Alor Setar, Penang & Kuala Lumpur - Wednesday 25 February – Thursday 5  March 2009

  It really is all comparative - after the roads in Cambodia and Laos Thailand felt very easy - great roads etc - but entering Malay again felt incredibly state of the art. The roads are up there (if not better) than Aussie roads. As at various times we had harboured hopes of crossing through a) China - too expensive- and b) Myanmar - too impossible!- we had sent all our maps and our guide book  for Malaysia  back to Australia. This means   we are going to be running blind a bit for the 3 weeks we spend here. We'll have to wing it with local maps - mercifully in English here!

We passed through the border with no dramas. As diesel in Thailand is more pricey than Malay ( around 20 baht per litre at the time of writing or approx 86 Aussie cents vs 1.70 rm or 70 cents ) we were waiting to buy it and so  running on empty by the time we crossed over and had to full up straight away. The fuel prices in Malay are the same everywhere so you don't have the hassle of shopping around - but it has gone up a fair bit (20 cents per litre Malaysian ringgits) since we were here 10 months ago.

Malaysia felt strangely like coming home and we kept pointing out familiar things to each other  "remember that advert"  - "look at that hotel chain" which was nice. The extreme friendliness of the Malay people and their incredibly good English was also welcoming.

We headed straight to Alor Setar the largest town in the area and did some necessary chores i.e.) sorted out insurance (managed to get it for just a week to tide us over until we ship the car) took  out money etc It is a pleasant enough City - there is a huge tower in the middle - 168 metres- which looked beautiful by night when it was lit up in technicolour but not so impressive by daylight! We had a meal of Chicken Rice - a real Malay staple!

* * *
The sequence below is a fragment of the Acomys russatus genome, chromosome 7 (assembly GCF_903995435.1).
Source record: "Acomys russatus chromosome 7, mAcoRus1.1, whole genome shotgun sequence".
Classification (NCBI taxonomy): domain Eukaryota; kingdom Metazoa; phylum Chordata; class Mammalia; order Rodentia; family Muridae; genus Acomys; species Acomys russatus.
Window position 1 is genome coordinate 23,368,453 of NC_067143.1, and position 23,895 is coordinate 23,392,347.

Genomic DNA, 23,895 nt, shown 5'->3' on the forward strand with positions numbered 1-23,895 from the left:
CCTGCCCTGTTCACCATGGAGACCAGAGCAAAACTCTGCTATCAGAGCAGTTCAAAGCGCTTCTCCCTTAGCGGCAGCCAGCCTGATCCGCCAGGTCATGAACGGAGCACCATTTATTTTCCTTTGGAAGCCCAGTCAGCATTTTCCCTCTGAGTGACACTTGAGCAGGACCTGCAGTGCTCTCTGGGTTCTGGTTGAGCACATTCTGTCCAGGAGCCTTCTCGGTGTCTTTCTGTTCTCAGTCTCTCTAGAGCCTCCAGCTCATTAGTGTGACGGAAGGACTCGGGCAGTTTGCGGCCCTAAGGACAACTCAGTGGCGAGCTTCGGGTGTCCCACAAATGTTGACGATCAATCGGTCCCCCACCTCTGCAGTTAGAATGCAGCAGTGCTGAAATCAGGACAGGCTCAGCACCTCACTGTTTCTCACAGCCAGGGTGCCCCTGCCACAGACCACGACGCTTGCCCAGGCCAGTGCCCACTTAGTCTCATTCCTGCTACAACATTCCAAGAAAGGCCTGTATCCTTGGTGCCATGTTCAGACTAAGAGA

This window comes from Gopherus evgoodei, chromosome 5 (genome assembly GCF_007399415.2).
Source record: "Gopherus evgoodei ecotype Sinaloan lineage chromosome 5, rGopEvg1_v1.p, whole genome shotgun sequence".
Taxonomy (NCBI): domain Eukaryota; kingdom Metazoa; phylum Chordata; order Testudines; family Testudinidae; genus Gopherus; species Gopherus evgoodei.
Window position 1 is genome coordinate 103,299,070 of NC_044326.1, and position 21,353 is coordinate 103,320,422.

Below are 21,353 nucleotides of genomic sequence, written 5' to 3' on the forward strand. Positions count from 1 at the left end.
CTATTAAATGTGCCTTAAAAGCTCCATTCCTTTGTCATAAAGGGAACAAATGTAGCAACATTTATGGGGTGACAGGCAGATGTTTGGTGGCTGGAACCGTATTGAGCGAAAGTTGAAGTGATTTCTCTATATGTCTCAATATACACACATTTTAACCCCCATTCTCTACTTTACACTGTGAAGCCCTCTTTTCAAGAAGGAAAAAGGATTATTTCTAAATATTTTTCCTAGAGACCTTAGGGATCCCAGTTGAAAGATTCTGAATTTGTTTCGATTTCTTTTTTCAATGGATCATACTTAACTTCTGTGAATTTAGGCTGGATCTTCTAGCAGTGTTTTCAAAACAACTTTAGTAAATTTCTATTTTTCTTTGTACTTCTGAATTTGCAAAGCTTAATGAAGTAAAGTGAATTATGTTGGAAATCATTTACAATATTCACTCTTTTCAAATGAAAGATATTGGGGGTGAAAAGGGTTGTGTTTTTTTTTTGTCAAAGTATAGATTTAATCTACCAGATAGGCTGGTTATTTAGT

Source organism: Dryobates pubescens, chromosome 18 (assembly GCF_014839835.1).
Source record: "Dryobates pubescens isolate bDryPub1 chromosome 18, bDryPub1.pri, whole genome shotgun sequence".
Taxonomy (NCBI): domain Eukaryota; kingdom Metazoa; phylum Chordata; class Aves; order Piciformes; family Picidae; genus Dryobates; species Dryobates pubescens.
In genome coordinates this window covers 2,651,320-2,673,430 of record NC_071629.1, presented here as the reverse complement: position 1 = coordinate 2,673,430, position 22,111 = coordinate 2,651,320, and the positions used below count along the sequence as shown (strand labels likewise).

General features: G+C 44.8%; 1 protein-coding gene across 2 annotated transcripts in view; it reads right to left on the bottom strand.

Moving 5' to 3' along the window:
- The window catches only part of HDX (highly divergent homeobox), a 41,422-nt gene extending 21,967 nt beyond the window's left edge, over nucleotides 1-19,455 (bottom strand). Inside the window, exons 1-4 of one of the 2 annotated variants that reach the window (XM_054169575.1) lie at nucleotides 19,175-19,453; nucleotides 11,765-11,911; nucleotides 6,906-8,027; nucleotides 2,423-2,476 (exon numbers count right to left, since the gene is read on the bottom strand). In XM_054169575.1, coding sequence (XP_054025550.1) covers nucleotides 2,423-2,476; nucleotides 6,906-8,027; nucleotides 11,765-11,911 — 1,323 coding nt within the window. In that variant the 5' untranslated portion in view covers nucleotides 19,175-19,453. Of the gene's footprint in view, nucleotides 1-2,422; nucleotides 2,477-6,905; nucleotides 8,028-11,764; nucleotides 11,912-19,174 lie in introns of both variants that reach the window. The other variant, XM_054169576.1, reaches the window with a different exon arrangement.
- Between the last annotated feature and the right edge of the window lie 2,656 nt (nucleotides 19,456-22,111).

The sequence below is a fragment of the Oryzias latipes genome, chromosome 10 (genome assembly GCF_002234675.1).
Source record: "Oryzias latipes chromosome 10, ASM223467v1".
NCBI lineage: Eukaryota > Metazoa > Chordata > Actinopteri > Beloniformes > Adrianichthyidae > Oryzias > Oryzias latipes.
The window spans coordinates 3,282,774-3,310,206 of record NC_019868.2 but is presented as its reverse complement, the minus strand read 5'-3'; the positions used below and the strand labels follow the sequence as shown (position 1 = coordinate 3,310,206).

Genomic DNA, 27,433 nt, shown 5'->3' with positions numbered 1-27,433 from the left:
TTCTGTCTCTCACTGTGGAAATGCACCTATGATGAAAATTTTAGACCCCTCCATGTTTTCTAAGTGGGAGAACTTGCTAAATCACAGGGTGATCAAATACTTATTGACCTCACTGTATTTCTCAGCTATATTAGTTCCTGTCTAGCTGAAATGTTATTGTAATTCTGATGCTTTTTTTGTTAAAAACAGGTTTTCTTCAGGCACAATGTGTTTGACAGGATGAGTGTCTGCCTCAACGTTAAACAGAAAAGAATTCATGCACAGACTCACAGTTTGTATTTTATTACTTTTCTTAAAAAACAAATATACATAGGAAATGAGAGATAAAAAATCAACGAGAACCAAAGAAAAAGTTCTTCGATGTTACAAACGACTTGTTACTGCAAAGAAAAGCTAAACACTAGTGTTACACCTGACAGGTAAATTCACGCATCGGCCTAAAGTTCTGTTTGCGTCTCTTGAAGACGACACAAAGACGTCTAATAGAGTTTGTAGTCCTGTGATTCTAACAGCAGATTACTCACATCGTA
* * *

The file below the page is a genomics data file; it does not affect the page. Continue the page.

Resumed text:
It was very busy in the centre so we drove out to the coast and managed to find a camping spot. This was in a pile of shells! It was very strange - the shells are a  by -product  of deep sea fishing - as we were at the edge of a fishing village and they are dumped in huge piles - not quite sure what for. It was weird to wake up in them though as they glowed white in the sun- a bit like our oyster pathway back in Marlow. Nearby we could see the ferries coming and going from  the nearby tourist island of Langkawi which we visited last year.

We had a quick look at Alor Setar's famous  Zahir Mosque. This is a lovely building the core of which is several hundred years old but the main part was built in 1912. This is my opinion only and it isn't a religious comment just an aesthetics one but I think of all the temples/churches we have seen the mosques are the most beautiful. Something about the lack of clutter and all that marble is really pleasing .  Anyway we had a look around - I had to don a sort of graduation cape and cover my head first which was not pleasant in the intense heat - a fore runner for Pakistan and Iran.